Jack The Rapper

It used to be that if you wanted music at your party or event, you had to hire musicians. With the advent of the phonograph player, it became increasingly popular to have a disc jockey instead. Why not? It’s much cheaper than hiring a band. But at what point does our soul suffer by not hearing live music? What are the spiritual ramifications of being in a room with real instruments that move air and possess the propensity to change the molecular structure of a space? How much more intense is the real thing over a recording? They say, “Music soothes the savage beast.” Then I’m curious as to the cumulative effects of what samples do to that beast over time. From my observation, it appears to make people more aggressive.


Of course, we all benefit from the convenience of digital technology, but at what cost to our cosmic consciousness? Genuine human interaction has been replaced by virtual communication. Social networks have usurped social engagement. Some of the most highly celebrated musicians today are praised for their ability to sound like samples. Really? Is that where we are with it?

The Right Way To Steal A Song

“[a]fter one of the shows, one night somewhere, James called me into the dressing room and grunted a bass line of a rhythmic thing (demonstrates), which turned out to be ‘Cold Sweat.’ I was very much influenced by Miles Davis and had been listening to ‘So What’ six or seven years earlier and that crept into the making of ‘Cold Sweat.’ You could call it subliminal, but the horn line is based on Miles Davis’ ‘So What.’ I wrote that on the bus between New York and Cincinnati. The next day we pulled up in front of King Records studio, got off the bus, got in the studio, set up, and I went over the rhythm with the band. By the time we got the groove going, James showed up, added a few touches—changed the guitar part, which made it real funky—had the drummer do something different. He was a genius at it. Between the two of us, we put it together one afternoon. He put the lyrics on it. The band set up in a semicircle in the studio with one microphone. It was recorded live in the studio. One take. It was like a performance. We didn’t do overdubbing. ”

— “Pee Wee” Ellis

Contrary to those who believe that Miles got So What from James Brown, it’s actually the other way around. And Miles and Gil Evans got it from Ahmad Jamal. So What came out in 1959; Cold Sweat was recorded in 1967.

Now you can hear between Ahmad’s New Rhumba and Miles’ So What, that Miles — like Ahmad — uses the bass as the melody and has the chords do a call-and-response juxtaposed against the bass statement. Ahmad plays the chords first, then has the bass answer, but Miles reverses the order and has his chords answer the bass in an “Amen” cadence. And whereas Ahmad has 3 chord stabs, Miles only used two. So, if you’re going to rip someone off, this is the classy way to do it.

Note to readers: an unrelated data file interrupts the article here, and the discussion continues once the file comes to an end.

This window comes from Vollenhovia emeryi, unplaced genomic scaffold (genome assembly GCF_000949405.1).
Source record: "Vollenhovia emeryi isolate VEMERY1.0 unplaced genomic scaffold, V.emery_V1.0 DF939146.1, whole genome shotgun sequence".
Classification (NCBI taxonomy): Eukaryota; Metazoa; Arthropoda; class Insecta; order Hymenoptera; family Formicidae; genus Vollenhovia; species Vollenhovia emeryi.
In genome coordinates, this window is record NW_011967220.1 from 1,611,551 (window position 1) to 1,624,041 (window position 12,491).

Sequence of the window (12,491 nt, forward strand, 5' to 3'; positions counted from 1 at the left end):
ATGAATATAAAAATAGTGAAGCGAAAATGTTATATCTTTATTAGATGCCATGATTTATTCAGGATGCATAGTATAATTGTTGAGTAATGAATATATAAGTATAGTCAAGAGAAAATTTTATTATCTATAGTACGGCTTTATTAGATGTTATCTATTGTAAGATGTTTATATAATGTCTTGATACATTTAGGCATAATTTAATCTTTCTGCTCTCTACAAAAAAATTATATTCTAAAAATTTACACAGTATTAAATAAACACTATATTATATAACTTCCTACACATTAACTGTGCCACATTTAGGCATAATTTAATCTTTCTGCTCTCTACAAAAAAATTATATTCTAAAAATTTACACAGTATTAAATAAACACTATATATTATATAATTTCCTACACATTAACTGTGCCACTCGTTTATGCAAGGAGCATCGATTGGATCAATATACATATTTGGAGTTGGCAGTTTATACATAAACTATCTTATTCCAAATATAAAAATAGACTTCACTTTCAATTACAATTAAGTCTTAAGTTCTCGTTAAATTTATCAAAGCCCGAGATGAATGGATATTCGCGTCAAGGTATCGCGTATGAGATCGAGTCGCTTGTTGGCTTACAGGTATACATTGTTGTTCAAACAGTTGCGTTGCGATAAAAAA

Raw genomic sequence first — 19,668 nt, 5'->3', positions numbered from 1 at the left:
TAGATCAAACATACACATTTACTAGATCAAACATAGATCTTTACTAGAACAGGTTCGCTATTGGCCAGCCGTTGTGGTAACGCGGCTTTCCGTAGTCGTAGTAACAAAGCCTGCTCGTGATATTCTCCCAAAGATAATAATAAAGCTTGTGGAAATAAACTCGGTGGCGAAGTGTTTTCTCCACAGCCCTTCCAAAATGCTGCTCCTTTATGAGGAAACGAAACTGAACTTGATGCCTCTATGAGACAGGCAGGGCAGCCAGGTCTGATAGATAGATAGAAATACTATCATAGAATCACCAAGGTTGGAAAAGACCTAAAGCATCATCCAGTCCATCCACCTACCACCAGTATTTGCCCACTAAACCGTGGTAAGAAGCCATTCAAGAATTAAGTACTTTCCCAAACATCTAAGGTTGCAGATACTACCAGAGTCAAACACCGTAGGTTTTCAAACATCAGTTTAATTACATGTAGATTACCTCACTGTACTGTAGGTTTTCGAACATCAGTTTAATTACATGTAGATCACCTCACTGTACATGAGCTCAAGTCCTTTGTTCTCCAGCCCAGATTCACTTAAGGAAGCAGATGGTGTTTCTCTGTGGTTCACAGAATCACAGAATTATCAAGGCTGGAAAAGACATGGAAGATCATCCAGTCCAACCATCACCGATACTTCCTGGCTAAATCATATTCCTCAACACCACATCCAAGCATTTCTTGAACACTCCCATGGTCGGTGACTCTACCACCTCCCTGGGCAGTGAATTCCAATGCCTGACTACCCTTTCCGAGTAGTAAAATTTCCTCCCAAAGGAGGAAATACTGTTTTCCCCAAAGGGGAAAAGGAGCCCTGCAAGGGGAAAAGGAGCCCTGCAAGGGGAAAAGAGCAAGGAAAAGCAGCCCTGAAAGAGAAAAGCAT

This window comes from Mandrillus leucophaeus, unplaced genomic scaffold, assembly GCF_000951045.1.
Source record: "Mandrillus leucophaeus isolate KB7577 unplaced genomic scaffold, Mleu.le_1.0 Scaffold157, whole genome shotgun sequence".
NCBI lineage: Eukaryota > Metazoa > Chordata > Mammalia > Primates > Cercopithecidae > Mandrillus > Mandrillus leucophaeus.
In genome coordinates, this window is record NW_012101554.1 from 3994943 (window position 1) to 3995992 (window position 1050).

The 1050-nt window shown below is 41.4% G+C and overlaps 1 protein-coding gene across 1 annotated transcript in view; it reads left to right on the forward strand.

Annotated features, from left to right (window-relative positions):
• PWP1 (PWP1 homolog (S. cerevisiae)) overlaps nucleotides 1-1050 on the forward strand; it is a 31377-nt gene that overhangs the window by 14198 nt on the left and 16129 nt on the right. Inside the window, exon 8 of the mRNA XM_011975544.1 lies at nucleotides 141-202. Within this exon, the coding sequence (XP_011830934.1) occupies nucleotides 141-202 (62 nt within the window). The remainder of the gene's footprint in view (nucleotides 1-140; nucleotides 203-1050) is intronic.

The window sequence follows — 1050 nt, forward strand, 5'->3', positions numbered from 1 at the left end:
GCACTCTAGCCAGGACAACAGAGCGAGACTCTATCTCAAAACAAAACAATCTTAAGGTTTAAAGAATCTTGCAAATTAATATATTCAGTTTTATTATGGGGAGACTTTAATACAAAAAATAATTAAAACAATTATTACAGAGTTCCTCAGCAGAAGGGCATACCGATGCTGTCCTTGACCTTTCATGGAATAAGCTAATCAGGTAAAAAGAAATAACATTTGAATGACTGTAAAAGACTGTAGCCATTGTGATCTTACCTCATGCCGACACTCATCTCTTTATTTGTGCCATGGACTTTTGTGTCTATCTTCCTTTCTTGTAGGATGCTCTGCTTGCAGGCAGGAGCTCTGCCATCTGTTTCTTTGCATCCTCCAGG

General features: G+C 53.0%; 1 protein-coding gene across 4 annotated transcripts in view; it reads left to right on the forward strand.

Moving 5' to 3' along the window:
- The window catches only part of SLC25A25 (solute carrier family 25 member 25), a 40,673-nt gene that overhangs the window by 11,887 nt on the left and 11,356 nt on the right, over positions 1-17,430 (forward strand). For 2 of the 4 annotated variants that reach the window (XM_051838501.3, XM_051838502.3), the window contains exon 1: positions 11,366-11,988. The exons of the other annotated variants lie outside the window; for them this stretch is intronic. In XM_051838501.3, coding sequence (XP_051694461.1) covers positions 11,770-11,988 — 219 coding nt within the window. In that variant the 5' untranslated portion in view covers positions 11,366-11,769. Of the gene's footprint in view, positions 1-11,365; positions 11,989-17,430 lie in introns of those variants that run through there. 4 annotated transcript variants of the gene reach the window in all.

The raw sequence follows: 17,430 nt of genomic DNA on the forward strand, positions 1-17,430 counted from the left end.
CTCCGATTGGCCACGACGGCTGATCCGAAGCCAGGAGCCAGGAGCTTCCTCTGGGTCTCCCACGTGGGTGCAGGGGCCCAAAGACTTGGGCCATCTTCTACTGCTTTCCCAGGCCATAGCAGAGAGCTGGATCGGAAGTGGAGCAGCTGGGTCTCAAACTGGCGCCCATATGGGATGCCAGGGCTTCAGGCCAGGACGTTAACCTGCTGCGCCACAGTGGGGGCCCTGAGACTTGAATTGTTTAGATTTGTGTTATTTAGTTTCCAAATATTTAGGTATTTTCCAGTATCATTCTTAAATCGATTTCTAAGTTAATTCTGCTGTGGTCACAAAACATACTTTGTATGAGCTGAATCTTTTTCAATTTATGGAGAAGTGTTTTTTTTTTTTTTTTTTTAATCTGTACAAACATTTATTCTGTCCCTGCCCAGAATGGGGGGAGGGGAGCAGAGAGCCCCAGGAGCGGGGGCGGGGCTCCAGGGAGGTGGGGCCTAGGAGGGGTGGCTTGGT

It Ain’t Stealin’ If You Really Wrote It

Sometimes similarities between songs are purely coincidental and is not the act of plagiarism. Like the tune Leo: Rosebud written by Hal Galper and recorded by the Cannonball Adderley Quintet in 1970 on their album, Love, Sex, and the Zodiac. The main theme of Leo: Rosebud sounds very close to Bob Marley’s and Peter Tosh’s Get Up, Stand Up, which came out in 1973. The thing is, Love, Sex, and the Zodiac wasn’t released until 1974. Could it be that someone heard the other’s song, or that each composer was just hearing a similar melody?

I Hear A “Clique” Every Time

2565-1-clockwork-metronome-clickBack in the day, bands — drummers in particular — were imprisoned by having to play with ye olde “click track.” A click track is a device that is used to sound a “click” at however many beats per minute one desires. It’s comparable to what a second hand is on the watch to minutes and it’s used to subdivide and determine fractions of beats or phrases. That dang click track got rid of a lot of drummers who couldn’t play to that synthetic time machine.

To me, time is a fluid concept. It should not be metrically static. Stable, yes, but not static. Our hearts don’t constantly beat at the same rate. Throughout the day, our heart rate fluctuates according to what activities we’re engaged in. Can you imagine how listless life would be if our heart rate or blood pressure stayed exactly the same all the time? Having a margin of mobility in any given circumstance makes an endeavor more adventurous.

“And many recent recordings of pop music demonstrate how music is killed by a metronome for they are as square as a draftsman’s T. For the convenience of recording engineers, each player has to record their part on a separate track while listening to a click track — a metronome — and the clicks are then used to synchronize the tracks while the technicians adjust them to their taste and mix them. I know talented young musicians who can’t do it; we can understand why. Nothing compares with a recording of a live performance in which the players provide each other with the time-framework.[…] if you want to kill a musical performance, give the player a click track!”

— James Beament